Dentist's View of Colgate vs. Crest Toothpaste Debate

How to Know Which Toothpaste Is Best for You


Take a stroll down your local supermarket's oral care aisle. You will be inundated with a barrage of products, all using similar buzzwords. You will see lots of glittery, glimmering packages all designed to catch your eye. The result is actually the opposite. It becomes a sea of similarity, difficult to decipher the claims from the truth.

This can be a problem because toothpaste isn't just another trivial personal care product; it is an important part of your at-home oral care routine.

Between visits to your dentist, brushing and flossing your teeth are two of the most important daily routines for your oral hygiene and health. In the end, what toothpaste product you choose does matter.

The Crest vs. Colgate Debate

When shopping for toothpaste, it's hard to ignore Crest and Colgate, which are two of the leading toothpaste brands in the United States. Both brands make claims about their effectiveness in all the major oral health categories from cavity prevention to teeth whitening to breath freshening. Let's take a look at some of the defining features and active ingredients of these two leading toothpaste brands.

Colgate Total and Triclosan

Colgate Total was the first toothpaste to apply and receive FDA approval for treatment of gingivitis. The active ingredient in their toothpaste product is an antibacterial called triclosan which along with a copolymer helps the ingredient's effects to endure in the mouth for up to 12 hours after use.

According to the Environmental Protection Agency, triclosan is an antimicrobial agent that helps to "slow or stop the growth of bacteria, fungi, and mildew."

The Federal Drug Administration found that the triclosan in Colgate Total was effective in preventing gingivitis. But for other consumer products, the FDA says it does not have evidence that triclosan provides any additional health benefits.

Crest Pro-Health and Stannous Fluoride

Crest Pro-Health, on the other hand, uses stannous fluoride instead of the sodium fluoride most other toothpaste brands - including Colgate - uses. Stannous fluoride uses the element tin to bind the fluoride. A side effect of using stannous fluoride is that it can stain your teeth. In addition, some patients can experience some sloughing off of their gums (where the thin surface layer peels away). Though gum sloughing is generally not harmful, it can be alarming and can cause an increased sensitivity to spices.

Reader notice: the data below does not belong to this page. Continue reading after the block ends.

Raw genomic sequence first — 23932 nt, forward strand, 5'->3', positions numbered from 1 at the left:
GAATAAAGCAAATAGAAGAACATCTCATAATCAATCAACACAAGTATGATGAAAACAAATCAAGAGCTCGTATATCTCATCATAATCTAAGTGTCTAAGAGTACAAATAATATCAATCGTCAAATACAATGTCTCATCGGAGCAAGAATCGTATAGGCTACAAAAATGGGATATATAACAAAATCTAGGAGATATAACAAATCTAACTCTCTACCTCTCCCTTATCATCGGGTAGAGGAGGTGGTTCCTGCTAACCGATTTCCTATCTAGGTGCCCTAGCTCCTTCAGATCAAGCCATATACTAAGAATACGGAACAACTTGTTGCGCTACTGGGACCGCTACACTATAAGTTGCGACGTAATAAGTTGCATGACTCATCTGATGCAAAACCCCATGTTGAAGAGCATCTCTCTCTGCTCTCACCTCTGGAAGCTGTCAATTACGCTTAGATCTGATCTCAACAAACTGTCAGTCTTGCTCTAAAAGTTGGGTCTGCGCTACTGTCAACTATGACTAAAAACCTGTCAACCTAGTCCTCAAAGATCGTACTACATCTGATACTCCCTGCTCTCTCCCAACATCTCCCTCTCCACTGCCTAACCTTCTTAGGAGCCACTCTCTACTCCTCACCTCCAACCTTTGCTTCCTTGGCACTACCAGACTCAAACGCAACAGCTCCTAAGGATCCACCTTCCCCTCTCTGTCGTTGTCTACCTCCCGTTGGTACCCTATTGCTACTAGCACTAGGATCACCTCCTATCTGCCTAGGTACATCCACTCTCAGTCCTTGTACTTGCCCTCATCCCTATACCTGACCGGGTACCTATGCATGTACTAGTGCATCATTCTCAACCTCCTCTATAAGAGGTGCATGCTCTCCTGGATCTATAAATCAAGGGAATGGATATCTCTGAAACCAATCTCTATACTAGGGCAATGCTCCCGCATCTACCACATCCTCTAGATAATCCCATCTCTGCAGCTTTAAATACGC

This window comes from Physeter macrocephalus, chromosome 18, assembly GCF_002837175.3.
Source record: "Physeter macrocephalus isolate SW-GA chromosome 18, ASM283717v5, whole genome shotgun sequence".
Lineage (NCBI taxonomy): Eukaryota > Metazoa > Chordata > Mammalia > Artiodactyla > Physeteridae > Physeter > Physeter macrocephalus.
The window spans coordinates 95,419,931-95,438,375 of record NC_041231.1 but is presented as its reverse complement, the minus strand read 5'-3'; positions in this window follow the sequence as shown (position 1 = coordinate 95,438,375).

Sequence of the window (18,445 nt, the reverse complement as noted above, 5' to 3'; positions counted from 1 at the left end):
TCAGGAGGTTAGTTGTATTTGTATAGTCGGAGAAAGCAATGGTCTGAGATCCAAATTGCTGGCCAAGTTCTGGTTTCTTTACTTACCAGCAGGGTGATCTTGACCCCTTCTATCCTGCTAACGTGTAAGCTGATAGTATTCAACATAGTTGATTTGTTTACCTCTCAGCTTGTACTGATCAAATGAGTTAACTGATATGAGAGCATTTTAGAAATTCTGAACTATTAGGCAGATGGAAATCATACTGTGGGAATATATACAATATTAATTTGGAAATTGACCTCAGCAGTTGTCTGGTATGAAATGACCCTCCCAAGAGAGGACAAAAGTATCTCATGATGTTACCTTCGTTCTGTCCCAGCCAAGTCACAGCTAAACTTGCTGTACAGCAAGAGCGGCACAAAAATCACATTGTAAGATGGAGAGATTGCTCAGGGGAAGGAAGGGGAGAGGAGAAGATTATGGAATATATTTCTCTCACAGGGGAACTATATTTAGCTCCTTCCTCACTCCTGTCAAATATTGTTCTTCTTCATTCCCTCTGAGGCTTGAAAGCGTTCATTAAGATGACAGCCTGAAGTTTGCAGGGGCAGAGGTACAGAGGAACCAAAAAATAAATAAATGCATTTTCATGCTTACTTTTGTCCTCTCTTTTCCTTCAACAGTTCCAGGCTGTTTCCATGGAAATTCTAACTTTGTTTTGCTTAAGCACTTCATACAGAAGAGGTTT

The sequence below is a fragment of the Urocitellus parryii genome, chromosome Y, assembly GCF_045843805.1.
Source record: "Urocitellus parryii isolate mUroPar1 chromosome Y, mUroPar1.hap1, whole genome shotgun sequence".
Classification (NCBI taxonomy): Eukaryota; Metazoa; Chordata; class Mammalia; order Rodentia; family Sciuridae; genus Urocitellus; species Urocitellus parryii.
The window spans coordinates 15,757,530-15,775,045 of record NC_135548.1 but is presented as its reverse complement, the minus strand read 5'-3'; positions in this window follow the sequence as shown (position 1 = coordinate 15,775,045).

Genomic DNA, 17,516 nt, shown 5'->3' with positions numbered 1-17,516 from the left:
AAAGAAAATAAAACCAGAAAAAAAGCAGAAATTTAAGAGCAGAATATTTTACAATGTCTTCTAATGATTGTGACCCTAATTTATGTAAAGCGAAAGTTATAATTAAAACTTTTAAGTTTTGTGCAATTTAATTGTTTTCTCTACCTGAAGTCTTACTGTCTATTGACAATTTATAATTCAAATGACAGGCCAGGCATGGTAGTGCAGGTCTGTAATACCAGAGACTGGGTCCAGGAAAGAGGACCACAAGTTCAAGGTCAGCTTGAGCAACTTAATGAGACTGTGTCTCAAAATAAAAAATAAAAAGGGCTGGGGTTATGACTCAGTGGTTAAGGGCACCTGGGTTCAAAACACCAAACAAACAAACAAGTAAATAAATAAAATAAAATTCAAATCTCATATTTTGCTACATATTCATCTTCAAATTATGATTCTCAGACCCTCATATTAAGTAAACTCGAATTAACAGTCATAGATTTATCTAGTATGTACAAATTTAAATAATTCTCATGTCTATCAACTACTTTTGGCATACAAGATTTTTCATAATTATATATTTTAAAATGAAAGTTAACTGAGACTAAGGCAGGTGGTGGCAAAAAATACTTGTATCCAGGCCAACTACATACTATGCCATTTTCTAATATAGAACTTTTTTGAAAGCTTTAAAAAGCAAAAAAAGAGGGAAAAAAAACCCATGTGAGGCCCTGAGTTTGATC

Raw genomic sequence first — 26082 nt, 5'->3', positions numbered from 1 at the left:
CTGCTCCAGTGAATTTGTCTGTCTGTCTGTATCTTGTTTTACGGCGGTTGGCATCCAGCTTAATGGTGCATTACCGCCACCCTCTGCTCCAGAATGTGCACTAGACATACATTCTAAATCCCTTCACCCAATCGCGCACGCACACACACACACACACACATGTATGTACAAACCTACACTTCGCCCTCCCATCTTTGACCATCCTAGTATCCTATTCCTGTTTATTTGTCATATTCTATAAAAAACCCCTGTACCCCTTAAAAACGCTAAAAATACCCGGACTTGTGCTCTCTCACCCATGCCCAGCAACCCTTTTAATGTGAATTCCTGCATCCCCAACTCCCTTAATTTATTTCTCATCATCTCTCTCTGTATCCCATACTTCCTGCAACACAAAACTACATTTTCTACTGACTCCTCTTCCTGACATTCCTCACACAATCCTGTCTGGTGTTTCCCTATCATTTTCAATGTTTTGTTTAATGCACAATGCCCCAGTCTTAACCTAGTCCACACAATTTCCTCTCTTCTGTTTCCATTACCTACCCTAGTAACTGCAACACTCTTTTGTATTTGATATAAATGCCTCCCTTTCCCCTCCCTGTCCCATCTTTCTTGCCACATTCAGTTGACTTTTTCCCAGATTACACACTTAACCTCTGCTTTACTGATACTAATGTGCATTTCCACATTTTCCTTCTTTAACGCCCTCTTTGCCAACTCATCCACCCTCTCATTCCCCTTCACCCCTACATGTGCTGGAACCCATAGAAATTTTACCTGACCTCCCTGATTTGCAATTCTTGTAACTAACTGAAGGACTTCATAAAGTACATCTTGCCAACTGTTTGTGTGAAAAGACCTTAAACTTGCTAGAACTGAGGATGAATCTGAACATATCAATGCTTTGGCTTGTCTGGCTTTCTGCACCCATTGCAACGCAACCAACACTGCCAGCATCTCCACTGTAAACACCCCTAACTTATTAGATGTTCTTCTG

The Safety of Triclosan in Toothpaste

Triclosan has become a point of contention in the battle between Crest and Colgate. Colgate currently holds the patent so no other toothpaste can use the active ingredient until that patent expires.

According to the Mayo Clinic, recent studies have raised questions about the safety of ​triclosan. There is not enough evidence to recommend avoiding using toothpaste and other products containing triclosan, but there has been increased concern about its safety and effectiveness.

The Bottom Line

Most dentists still recommend that the chief ingredient consumers should look for in their toothpaste is fluoride, which both Crest and Colgate brand toothpaste contain (albeit in different forms). Fluoride is the only ingredient that has been shown to restore a tooth's enamel, provided it hasn't yet decayed.


James M. Steckelberg, M.D. "Should I avoid products that contain triclosan?" Mayo Clinic (2014).

"Triclosan: What Consumers Should Know." U.S. Food and Drug Administration (2013).

"Triclosan Facts." U.S. Environmental Protection Agency Web Archive (2010).

Continue Reading